Showing posts from April, 2014

"The Plane That Ate the Canadian Military"

I'm not the biggest fan of the F-35 Lighting II.  I'm not convinced that it is the best fighter for Canada at this time.  It is simply too expensive, its development too troubled, and it focuses too much on the strike mission.

I will admit, however, even I was taken aback at the latest independent review of Canada's potential CF-35 purchase.  This review, released yesterday by the left-leaning Canadian Centre for Policy Alternatives and Rideau Institute, claims the lifetime costs of the CF-35 could be as high as $126 billion.  This is stratospherically higher than the KPMG report's estimate of $46 billion, and light-years away from the $16 billion originally stated when F-35 purchase was first announced.

It's important to stay skeptical when presented with evidence that uses a lot math based on estimated numbers.  While numbers are a solid commodity, The Rideau Institute itself has not supported military spending in the past.  For example, it was not in favor of D…

The "Grandfather's Axe" and fighter design.

A comment on my last post got me thinking...  "Just what constitutes an 'all new' aircraft design?"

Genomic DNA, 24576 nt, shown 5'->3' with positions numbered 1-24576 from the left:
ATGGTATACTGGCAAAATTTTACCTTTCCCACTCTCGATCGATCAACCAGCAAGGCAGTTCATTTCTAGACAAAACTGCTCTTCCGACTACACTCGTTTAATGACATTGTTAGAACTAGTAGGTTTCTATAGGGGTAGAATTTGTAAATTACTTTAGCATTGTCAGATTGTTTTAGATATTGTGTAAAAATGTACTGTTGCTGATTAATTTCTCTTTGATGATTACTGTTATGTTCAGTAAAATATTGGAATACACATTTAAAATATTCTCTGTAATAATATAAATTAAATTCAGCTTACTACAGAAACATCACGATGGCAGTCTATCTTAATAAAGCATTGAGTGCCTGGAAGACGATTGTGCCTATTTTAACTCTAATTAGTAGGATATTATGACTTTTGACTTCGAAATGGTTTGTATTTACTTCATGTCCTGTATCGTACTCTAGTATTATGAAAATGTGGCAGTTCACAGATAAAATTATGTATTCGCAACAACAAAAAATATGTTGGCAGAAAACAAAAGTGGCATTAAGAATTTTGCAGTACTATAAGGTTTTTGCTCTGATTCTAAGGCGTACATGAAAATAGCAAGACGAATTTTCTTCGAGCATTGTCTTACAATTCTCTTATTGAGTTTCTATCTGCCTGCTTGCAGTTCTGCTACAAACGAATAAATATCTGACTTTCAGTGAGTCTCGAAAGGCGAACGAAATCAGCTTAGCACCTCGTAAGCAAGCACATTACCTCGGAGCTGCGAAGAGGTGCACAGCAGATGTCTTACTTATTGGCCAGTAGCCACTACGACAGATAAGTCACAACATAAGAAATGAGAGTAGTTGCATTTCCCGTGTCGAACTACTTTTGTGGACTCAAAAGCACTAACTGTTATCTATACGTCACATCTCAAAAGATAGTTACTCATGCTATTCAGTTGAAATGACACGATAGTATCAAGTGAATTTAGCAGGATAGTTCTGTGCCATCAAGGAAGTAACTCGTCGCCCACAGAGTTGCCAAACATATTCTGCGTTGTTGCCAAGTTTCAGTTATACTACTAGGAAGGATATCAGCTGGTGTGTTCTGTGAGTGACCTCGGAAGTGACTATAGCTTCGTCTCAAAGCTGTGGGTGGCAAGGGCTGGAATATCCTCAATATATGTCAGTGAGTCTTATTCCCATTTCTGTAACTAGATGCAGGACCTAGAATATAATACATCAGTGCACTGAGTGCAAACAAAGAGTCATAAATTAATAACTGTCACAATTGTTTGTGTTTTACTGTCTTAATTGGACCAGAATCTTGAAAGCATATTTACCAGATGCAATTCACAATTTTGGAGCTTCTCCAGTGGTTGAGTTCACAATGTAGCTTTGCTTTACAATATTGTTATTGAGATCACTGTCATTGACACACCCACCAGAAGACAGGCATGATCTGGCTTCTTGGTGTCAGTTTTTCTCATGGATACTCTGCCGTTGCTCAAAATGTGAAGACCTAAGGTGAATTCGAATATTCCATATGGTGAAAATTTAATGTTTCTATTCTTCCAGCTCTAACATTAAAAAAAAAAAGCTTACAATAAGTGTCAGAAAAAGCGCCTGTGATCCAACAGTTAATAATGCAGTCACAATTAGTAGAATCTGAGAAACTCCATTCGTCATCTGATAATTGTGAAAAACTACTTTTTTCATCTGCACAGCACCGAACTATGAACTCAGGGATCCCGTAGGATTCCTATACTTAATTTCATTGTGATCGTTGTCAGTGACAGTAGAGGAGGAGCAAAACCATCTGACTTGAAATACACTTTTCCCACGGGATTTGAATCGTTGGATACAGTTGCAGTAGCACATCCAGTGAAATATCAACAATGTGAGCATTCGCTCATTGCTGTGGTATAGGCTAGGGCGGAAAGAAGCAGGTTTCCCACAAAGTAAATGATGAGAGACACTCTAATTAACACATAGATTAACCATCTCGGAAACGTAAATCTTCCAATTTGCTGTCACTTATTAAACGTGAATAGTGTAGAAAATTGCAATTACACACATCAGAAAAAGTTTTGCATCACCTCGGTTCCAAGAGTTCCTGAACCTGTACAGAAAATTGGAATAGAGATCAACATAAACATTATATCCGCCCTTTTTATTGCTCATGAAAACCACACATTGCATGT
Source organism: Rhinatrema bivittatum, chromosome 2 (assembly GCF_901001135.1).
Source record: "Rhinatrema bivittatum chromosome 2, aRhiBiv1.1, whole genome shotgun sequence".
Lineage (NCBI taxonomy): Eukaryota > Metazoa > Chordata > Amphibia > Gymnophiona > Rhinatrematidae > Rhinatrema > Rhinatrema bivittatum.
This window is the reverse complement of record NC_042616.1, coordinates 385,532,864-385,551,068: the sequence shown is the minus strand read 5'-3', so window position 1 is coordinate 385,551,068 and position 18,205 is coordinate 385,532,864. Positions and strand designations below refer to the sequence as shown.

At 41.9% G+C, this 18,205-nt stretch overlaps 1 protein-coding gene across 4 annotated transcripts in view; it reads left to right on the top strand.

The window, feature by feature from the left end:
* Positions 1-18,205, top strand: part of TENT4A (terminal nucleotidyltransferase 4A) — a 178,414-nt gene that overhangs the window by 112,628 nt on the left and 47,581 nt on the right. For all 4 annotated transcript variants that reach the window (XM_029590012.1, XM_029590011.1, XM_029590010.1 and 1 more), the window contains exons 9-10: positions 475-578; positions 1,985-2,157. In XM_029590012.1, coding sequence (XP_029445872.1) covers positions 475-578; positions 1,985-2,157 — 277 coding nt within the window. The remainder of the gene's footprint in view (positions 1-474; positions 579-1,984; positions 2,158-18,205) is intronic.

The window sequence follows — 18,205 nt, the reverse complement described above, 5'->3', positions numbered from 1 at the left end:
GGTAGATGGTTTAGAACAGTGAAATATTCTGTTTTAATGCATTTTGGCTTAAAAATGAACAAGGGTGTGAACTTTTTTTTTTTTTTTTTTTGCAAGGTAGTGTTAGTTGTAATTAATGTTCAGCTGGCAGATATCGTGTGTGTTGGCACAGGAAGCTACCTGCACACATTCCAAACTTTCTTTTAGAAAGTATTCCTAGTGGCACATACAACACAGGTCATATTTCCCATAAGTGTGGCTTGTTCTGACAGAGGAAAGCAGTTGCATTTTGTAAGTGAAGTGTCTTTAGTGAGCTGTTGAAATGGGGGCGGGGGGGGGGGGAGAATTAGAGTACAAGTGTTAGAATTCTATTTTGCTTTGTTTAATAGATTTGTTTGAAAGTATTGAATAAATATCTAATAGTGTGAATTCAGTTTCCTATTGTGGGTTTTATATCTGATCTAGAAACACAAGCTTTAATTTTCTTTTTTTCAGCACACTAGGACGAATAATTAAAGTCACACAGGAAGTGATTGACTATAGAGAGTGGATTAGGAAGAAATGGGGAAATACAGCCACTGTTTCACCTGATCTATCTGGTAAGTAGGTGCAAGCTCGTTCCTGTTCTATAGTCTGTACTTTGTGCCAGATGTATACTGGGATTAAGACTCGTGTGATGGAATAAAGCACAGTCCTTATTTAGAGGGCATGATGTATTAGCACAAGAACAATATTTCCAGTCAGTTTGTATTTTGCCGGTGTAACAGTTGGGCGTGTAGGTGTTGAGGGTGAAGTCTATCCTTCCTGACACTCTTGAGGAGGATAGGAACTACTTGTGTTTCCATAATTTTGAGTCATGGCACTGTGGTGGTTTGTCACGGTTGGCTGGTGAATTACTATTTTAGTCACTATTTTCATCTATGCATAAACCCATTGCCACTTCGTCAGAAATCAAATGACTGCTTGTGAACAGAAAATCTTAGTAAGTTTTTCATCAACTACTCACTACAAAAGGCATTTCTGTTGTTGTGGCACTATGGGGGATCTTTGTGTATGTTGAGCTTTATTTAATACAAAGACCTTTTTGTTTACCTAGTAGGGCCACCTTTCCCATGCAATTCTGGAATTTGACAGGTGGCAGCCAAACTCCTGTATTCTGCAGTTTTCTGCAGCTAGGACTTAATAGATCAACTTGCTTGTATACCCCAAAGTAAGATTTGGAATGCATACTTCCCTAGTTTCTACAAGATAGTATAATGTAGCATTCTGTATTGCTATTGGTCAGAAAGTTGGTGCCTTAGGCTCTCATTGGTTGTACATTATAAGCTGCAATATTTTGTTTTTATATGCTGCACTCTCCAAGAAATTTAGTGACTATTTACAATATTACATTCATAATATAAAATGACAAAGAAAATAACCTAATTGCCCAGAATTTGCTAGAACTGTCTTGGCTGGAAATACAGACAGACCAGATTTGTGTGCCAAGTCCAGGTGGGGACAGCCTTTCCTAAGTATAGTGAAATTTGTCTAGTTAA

When it comes down to it, an aircraft's purpose dictates its shape.  Passenger airliners are all designed with efficiency in mind.  This leads to the almost identical shape of a long tube for carrying passengers in pressurized comfort, swept wings to provide a quick cruising speed, and engines mounted in nacelles for easy maintenance.  This general shape originated on the first really successful airliner, the Boeing 707, first flown almost 60 years ago.

While over 50 years of development has brought us new construction techniques, new engine technology, and new materials, modern airliners still resemble the classic 707.  They might be of a different size, with fewer engines, but the layout is still pretty much the same, whether it's a massive 583-passenger Airbus A380 or a 50-passenger Embraer E170.

Unlike single-purpose airliners, military aircraft are purpo…

In praise of the cheap and cheerful.

Imagine a military combat aircraft that first flew in 1954 and is still flying today.  No, it's not the B-52.  This aircraft has played major roles in the air over Vietnam, the Falklands, and the Yom Kippur War.  It replaced the F-4 Phantom as the jet of choice for the USN's Blue Angels demonstration team.  This aircraft even played a supporting role in Top Gun.

Now...  What if I told you that the first 500 examples of this aircraft cost $7.5 million each, adjusted for inflation?